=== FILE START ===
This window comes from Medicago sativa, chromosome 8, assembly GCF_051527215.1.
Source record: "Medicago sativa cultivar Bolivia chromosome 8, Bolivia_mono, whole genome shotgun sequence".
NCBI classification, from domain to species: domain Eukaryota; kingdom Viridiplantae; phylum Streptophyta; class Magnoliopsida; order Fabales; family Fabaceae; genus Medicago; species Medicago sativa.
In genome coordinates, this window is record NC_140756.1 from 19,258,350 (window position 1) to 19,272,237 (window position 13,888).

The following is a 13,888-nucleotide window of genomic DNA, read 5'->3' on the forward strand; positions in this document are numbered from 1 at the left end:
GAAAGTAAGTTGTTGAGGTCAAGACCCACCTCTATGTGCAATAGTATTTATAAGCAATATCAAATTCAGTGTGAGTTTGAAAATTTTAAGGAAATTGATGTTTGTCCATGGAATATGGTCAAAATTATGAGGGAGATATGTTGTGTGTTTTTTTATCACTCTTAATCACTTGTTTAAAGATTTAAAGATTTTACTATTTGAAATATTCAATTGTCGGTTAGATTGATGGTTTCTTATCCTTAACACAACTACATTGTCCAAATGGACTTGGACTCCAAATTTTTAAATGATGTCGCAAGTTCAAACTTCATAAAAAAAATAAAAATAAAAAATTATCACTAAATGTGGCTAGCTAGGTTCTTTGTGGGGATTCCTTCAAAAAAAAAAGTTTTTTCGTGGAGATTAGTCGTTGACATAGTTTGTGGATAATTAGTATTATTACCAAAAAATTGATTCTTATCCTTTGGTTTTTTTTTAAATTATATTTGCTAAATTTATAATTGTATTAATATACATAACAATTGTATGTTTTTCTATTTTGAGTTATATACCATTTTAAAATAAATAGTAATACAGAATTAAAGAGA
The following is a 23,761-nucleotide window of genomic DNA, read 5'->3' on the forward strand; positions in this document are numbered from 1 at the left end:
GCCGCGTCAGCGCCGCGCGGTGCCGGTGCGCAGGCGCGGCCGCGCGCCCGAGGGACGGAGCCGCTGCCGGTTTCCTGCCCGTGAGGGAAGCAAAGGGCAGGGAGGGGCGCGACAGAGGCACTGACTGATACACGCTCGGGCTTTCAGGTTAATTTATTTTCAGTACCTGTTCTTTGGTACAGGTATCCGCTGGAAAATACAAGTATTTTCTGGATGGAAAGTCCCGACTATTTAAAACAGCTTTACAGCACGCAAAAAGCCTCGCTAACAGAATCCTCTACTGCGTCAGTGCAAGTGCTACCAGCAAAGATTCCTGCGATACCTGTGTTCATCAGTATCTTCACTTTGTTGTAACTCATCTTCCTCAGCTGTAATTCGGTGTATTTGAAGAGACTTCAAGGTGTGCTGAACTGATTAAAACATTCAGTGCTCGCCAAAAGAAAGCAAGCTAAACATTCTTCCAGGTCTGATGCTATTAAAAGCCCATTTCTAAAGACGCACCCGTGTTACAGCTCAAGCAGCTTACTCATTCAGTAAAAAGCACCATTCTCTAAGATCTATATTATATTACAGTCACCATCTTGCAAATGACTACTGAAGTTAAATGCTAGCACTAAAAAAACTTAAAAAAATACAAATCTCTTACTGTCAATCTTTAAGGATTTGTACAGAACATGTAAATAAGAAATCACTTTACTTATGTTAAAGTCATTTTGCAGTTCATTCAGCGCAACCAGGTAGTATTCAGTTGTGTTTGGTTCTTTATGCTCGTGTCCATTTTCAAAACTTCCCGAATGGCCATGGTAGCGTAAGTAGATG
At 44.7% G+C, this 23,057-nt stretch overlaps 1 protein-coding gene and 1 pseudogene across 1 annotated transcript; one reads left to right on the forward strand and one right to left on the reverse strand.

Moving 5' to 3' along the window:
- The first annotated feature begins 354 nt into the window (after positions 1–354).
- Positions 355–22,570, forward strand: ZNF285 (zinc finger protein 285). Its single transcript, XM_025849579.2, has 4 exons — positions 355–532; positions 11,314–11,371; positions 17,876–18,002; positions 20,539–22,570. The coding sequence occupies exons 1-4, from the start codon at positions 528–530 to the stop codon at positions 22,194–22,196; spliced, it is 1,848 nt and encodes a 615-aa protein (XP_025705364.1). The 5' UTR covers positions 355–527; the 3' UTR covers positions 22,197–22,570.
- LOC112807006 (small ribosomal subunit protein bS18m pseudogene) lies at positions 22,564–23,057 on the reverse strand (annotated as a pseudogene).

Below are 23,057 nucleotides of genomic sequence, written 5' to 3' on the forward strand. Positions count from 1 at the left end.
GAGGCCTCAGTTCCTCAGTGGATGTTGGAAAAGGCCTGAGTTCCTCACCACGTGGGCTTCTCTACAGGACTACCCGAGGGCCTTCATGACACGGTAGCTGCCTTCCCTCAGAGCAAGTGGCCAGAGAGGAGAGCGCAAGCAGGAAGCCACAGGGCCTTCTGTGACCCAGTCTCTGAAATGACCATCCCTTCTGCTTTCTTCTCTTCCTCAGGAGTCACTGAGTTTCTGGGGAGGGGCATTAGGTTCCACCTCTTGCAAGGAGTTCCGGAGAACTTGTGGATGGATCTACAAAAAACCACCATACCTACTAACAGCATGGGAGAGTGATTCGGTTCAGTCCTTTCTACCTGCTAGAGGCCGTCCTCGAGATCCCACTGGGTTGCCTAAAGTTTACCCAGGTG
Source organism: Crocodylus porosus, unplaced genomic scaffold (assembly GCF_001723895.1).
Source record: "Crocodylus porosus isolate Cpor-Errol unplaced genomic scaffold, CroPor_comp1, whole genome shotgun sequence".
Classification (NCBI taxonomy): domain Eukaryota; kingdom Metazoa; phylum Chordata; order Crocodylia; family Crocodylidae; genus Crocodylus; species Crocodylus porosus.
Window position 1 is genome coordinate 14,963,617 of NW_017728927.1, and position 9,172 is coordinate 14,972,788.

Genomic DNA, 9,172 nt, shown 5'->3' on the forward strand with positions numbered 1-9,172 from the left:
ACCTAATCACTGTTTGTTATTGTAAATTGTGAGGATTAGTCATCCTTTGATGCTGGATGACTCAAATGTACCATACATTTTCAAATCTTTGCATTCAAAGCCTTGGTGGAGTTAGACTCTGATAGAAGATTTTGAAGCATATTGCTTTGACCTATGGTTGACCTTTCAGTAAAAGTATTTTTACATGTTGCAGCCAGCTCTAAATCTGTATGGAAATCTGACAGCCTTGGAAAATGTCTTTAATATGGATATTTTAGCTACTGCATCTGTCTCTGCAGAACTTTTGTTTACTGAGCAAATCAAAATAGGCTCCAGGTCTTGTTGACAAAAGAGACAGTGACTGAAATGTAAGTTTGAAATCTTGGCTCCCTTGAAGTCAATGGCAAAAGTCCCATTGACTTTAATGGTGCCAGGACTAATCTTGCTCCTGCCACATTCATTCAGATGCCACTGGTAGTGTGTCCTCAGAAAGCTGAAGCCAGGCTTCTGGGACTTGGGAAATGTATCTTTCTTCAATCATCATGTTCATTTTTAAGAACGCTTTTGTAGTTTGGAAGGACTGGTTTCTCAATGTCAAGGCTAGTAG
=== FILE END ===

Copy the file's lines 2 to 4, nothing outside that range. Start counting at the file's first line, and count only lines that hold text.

Source record: "Medicago sativa cultivar Bolivia chromosome 8, Bolivia_mono, whole genome shotgun sequence".
NCBI classification, from domain to species: domain Eukaryota; kingdom Viridiplantae; phylum Streptophyta; class Magnoliopsida; order Fabales; family Fabaceae; genus Medicago; species Medicago sativa.
In genome coordinates, this window is record NC_140756.1 from 19,258,350 (window position 1) to 19,272,237 (window position 13,888).